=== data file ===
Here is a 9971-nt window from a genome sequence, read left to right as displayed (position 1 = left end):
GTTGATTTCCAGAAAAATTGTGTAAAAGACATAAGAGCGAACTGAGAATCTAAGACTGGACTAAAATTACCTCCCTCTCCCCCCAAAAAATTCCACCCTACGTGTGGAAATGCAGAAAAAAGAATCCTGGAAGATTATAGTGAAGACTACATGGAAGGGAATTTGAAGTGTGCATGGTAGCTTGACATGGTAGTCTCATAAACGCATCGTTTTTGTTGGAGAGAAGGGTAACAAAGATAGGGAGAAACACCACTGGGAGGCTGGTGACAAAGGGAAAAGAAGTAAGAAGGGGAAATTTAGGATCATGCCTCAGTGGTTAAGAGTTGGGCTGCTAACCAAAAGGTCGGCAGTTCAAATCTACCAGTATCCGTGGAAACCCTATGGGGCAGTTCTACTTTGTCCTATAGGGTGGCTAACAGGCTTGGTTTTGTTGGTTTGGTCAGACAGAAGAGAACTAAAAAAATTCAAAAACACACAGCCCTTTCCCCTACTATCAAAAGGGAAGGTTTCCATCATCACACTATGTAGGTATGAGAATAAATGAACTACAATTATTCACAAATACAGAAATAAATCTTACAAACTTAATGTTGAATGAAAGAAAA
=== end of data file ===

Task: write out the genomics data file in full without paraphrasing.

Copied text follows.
Here is a 9971-nt window from a genome sequence, read left to right as displayed (position 1 = left end):
GTTGATTTCCAGAAAAATTGTGTAAAAGACATAAGAGCGAACTGAGAATCTAAGACTGGACTAAAATTACCTCCCTCTCCCCCCAAAAAATTCCACCCTACGTGTGGAAATGCAGAAAAAAGAATCCTGGAAGATTATAGTGAAGACTACATGGAAGGGAATTTGAAGTGTGCATGGTAGCTTGACATGGTAGTCTCATAAACGCATCGTTTTTGTTGGAGAGAAGGGTAACAAAGATAGGGAGAAACACCACTGGGAGGCTGGTGACAAAGGGAAAAGAAGTAAGAAGGGGAAATTTAGGATCATGCCTCAGTGGTTAAGAGTTGGGCTGCTAACCAAAAGGTCGGCAGTTCAAATCTACCAGTATCCGTGGAAACCCTATGGGGCAGTTCTACTTTGTCCTATAGGGTGGCTAACAGGCTTGGTTTTGTTGGTTTGGTCAGACAGAAGAGAACTAAAAAAATTCAAAAACACACAGCCCTTTCCCCTACTATCAAAAGGGAAGGTTTCCATCATCACACTATGTAGGTATGAGAATAAATGAACTACAATTATTCACAAATACAGAAATAAATCTTACAAACTTAATGTTGAATGAAAGAAAA